Your feet are one of the most important parts of your body. Though often overlooked, your feet provide you with support and keep you mobile. When you fail to care for your feet properly, medical concerns like the development of a bunion can occur.
This condition is often the result of wearing shoes that are too small. When you wear shoes that are inappropriately sized, this puts excess pressure on the bone at the base of your big toe, the metatarsal bone.
You often sprain your ankle when playing sports, and sometimes it happens just walking down the street. The ligaments and tendons in your ankle no longer support that joint like they should. Non-invasive therapy gives you little relief. Your podiatrist recommends surgery to strengthen your ankle. Here is what to expect from this procedure and how to have a successful recovery.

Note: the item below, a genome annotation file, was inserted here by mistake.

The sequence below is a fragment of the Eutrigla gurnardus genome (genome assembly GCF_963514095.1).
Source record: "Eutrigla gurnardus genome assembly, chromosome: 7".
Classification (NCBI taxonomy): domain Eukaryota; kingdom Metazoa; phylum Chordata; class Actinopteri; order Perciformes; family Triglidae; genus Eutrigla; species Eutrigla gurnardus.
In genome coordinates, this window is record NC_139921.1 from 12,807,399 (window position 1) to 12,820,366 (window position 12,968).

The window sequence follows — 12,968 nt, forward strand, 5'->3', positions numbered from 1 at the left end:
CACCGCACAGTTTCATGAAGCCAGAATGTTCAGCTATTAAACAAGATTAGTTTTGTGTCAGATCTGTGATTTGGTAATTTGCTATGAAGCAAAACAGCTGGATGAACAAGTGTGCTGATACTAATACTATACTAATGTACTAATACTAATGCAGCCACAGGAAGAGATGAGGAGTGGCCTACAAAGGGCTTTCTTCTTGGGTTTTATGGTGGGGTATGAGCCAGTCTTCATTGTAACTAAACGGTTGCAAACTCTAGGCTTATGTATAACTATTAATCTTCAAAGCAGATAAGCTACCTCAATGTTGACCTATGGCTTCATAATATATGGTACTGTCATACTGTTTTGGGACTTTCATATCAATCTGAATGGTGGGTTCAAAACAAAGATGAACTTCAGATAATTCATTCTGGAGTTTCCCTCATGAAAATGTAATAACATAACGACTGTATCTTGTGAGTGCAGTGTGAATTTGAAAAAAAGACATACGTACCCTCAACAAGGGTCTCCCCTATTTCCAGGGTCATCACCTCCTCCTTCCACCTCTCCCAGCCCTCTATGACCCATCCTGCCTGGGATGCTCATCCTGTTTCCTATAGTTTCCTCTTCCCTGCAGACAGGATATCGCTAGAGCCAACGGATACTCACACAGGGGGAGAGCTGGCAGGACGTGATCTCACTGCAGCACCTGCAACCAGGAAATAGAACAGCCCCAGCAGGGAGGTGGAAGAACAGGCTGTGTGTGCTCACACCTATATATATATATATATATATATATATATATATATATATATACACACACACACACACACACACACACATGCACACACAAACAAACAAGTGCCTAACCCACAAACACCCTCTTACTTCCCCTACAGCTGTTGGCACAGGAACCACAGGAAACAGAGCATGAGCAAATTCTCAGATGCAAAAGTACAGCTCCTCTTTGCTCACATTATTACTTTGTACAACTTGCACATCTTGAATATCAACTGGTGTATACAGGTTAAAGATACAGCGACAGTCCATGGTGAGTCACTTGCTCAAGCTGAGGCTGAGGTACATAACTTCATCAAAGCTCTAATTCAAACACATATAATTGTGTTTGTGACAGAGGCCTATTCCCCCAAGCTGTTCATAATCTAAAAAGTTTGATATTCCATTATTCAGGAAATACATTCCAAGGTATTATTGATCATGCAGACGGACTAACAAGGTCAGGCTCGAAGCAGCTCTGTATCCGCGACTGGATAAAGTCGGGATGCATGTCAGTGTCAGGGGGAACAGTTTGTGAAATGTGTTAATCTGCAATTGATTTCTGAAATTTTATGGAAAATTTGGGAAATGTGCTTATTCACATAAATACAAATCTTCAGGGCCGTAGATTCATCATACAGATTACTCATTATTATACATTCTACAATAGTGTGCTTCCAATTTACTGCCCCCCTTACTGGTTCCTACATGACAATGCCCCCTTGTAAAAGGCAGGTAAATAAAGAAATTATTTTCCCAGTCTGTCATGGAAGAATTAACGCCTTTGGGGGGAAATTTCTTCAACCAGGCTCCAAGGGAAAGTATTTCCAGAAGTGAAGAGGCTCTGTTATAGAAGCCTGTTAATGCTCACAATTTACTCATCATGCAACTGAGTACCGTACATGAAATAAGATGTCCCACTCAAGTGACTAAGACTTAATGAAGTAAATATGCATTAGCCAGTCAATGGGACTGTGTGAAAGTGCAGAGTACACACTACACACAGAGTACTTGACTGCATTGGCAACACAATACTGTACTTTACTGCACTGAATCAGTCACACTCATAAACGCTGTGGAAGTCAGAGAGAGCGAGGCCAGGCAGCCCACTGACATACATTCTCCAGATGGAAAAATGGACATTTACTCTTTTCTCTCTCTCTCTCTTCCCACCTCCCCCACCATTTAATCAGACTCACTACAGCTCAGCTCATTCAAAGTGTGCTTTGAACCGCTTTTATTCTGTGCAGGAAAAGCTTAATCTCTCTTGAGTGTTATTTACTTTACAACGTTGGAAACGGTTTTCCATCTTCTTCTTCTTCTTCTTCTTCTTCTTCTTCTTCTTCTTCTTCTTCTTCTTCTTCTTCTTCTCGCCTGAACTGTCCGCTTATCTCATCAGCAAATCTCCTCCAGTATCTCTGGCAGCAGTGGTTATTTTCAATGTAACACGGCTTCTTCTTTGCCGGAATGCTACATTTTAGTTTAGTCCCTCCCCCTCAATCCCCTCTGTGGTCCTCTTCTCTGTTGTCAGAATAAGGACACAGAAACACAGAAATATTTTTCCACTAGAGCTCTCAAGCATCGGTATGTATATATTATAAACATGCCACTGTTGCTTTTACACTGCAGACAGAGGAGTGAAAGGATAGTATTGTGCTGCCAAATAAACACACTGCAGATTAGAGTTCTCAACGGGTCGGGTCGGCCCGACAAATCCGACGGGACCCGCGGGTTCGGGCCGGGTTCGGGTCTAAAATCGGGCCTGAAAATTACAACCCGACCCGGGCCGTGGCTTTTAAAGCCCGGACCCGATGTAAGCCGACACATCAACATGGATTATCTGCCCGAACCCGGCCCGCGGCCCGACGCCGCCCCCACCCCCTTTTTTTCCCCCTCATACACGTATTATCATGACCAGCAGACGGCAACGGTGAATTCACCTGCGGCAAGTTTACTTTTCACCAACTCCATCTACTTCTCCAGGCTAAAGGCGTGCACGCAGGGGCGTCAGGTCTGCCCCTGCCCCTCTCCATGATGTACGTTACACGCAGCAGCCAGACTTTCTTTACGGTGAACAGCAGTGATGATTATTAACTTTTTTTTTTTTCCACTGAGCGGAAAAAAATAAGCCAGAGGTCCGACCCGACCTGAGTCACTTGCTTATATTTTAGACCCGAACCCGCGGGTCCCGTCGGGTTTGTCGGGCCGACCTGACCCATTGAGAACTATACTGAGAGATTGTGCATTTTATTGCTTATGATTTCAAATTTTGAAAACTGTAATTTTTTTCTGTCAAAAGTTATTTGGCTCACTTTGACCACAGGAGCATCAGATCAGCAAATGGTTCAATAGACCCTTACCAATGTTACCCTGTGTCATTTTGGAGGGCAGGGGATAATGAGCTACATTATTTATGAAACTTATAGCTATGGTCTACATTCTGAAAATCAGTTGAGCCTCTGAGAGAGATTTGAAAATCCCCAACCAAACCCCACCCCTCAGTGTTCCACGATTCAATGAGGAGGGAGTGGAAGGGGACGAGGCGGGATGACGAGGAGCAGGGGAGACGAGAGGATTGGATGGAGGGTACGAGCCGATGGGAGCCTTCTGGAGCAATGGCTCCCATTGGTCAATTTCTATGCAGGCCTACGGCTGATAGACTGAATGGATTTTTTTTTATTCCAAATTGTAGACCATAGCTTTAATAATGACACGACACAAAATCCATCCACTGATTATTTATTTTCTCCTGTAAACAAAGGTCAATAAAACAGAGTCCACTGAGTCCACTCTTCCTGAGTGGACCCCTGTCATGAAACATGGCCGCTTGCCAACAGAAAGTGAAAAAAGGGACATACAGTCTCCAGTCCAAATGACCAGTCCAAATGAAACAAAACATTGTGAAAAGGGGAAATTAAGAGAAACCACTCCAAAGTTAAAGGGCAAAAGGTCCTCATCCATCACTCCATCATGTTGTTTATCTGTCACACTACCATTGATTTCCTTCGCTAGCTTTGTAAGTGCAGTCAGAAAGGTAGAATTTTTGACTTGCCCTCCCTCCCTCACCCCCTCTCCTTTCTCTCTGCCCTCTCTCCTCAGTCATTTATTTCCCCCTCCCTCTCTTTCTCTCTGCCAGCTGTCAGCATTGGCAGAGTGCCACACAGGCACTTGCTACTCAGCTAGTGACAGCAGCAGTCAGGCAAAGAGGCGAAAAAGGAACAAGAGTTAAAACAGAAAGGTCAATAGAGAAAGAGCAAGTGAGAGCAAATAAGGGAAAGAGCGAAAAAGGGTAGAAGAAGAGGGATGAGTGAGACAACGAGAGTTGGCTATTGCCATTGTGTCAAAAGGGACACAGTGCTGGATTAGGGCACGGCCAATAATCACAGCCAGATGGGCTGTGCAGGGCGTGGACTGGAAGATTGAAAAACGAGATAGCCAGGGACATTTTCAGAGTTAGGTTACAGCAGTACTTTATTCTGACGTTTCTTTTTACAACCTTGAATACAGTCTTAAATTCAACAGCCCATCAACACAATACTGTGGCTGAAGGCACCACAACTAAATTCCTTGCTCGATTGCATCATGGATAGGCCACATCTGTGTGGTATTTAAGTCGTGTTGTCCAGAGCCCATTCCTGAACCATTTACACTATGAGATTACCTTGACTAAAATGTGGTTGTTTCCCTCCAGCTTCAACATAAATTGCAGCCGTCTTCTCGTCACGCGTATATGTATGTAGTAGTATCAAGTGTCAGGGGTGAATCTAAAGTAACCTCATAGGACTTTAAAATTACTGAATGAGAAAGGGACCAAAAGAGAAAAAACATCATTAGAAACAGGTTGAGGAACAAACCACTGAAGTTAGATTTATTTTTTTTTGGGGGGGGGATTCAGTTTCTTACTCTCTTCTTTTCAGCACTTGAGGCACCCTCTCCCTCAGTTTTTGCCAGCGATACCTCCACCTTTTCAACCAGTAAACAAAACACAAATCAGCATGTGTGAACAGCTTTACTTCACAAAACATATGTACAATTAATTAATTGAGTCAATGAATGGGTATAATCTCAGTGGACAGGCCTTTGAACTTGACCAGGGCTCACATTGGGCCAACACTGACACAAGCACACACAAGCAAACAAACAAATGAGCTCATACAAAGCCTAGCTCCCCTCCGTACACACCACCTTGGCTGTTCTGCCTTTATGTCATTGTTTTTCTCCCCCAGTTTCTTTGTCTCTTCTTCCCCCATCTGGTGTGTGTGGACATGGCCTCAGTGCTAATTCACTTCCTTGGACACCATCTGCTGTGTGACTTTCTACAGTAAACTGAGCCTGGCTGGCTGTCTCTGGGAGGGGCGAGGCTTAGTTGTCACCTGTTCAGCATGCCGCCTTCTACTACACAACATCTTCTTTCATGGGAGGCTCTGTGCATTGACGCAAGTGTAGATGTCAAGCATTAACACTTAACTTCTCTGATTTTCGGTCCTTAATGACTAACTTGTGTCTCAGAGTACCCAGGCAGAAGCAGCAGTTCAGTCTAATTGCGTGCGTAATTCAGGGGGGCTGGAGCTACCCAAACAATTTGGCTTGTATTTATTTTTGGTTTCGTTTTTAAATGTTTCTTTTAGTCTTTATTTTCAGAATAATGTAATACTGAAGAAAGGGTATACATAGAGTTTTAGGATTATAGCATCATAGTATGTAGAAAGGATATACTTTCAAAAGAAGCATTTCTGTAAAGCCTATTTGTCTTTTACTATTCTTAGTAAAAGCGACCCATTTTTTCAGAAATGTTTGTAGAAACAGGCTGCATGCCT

Tightening Up the Supporting Structures
The ligaments that hold the bones in your ankle together have experienced stretching and tiny tears that lengthen them slightly.
Cracked heels, also known as heel fissures, are a serious problem for diabetics. Here are four things you need to know about this condition.
What causes cracked heels?
Many different factors can lead to cracked heels. Poorly-fitting shoes that put pressure on your heels can lead to calluses, which later crack or split. Spending a lot of time standing on hard floors can also cause this condition.
Diabetes can also lead to skin changes that make you more susceptible to cracked heels.
Your ankles might seem like a very small part of your body, but they have a huge impact on your day-to-day life. Your ankles are essentially your lifeline. They help carry you through the day—and every single step. You probably don't notice their importance, until there is a problem.
Podiatrists see patients every day for these five common ankle issues:
1. Achilles Tendon Issues
One of the more common issues that affect the feet and ankle are Achilles tendon injuries.